Monday Movie: Millennium Actress
Somehow, small-time documentary-maker Genya Tachibana has managed to arrange an interview with his idol, the legendary - now reclusive - actress Chiyoko Fujiwara. As Chiyoko tells the story of how she fell in love with a dissident artist and first became involved in film, Tachibana and his reluctant cameraman are drawn literally into her story - past and present, real events and acting roles, all merging seamlessly.
Millennium Actress could probably have been a live action film, but hand-drawn animation allows writer/director Satoshi Kon to blend disparate scenes into one another with ease, to portray images that are perfect and impossible, and yet exude deep emotional veracity. This is a film that tells a story on a personal scale while allowing incredible flights of fancy, that's moving and profound without ever losing its sense of humour and fun, that toys expertly with pacing and viewer expectations.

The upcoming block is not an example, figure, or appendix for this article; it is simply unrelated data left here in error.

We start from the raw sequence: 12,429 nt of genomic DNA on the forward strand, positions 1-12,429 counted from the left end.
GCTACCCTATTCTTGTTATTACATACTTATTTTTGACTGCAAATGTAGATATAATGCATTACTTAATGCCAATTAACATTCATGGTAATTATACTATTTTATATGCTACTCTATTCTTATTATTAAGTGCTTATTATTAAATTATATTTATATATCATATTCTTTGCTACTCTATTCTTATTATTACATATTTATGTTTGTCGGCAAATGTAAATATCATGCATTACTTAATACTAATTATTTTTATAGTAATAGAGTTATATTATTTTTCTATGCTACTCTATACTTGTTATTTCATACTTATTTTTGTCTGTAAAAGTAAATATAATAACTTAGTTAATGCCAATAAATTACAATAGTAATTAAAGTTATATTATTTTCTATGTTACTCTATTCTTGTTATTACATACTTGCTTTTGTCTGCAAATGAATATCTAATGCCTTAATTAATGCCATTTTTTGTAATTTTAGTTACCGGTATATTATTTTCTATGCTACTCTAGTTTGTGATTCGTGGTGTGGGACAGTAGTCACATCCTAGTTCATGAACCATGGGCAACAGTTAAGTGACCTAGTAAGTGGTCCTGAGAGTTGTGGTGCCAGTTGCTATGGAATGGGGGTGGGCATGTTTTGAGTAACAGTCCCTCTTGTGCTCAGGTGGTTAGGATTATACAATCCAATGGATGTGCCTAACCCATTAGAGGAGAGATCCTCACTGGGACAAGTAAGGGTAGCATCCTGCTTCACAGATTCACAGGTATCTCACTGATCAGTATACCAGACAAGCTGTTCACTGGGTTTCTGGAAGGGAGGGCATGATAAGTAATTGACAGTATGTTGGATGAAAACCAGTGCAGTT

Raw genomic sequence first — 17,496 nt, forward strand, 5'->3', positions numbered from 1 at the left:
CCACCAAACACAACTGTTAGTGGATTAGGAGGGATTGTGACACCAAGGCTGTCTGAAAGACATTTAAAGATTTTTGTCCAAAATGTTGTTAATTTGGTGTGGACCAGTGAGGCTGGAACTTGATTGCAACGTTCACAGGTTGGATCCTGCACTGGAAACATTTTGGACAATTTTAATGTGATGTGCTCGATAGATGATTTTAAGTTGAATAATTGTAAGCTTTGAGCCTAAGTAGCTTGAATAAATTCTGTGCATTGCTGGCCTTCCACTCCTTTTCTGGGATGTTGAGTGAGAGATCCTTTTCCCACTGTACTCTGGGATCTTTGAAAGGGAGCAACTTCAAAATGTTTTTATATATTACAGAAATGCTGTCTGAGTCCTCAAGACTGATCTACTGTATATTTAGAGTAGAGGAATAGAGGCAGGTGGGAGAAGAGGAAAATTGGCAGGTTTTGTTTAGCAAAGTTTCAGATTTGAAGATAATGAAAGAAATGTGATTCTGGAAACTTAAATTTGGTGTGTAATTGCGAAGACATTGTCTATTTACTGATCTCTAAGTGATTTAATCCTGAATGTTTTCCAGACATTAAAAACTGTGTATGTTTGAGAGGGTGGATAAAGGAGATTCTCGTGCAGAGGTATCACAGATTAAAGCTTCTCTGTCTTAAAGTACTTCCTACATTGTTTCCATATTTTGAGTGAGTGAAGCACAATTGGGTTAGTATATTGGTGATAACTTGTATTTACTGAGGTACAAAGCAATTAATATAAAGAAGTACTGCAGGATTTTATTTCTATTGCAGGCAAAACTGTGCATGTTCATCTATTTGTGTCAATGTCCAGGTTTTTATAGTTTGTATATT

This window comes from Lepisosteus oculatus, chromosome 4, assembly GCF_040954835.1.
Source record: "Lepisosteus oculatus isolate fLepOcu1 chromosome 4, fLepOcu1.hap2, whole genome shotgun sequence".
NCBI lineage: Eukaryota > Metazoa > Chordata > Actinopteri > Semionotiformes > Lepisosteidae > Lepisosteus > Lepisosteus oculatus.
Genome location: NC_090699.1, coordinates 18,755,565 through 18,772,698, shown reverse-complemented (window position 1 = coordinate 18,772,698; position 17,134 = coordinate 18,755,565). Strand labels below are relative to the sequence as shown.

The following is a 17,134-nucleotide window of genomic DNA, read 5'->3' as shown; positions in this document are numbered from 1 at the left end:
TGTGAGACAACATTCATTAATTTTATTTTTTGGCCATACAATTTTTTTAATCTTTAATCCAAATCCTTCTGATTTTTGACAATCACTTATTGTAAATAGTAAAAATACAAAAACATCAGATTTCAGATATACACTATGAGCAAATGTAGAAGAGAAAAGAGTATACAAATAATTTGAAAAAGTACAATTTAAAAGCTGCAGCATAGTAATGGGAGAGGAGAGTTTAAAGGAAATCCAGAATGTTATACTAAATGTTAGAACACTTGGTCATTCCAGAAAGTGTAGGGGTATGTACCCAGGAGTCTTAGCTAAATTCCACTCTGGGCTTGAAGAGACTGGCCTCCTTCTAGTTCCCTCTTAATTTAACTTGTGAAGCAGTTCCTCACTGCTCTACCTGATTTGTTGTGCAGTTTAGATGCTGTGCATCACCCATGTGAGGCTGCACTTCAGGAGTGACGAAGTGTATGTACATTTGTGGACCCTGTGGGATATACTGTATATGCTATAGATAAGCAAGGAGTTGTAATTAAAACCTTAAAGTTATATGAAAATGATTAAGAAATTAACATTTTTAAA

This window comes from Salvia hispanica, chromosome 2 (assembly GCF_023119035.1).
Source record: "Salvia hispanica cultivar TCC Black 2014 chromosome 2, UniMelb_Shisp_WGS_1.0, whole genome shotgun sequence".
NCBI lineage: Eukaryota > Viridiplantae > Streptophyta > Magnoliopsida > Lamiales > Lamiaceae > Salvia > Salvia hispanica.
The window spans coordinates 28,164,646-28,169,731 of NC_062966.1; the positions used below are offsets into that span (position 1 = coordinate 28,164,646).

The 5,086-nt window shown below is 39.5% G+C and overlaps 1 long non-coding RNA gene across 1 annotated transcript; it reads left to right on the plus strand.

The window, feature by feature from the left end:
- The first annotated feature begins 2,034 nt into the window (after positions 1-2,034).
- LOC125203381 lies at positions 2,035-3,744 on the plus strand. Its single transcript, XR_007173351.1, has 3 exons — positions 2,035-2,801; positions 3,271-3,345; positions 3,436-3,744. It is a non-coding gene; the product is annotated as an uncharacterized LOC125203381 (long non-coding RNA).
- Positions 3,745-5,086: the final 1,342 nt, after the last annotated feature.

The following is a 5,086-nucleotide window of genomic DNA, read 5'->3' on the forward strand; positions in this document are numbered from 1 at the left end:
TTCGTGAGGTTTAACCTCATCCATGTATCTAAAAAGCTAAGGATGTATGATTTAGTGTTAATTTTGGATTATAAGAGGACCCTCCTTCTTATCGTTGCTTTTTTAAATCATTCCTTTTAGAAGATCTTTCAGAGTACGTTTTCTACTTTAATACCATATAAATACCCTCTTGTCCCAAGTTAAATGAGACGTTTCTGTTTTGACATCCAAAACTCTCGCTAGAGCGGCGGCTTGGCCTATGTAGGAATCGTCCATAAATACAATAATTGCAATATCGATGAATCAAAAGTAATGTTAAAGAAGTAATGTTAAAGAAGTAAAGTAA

I always struggle to decide which of Satoshi Kon's films is my favourite, but in the way it weaves an unexpectedly subtle story into an imaginative and vibrant animation, I'd say this is the one to demonstrate his true potential as a filmmaker. A potential which is now, of course, sadly and abruptly fulfilled.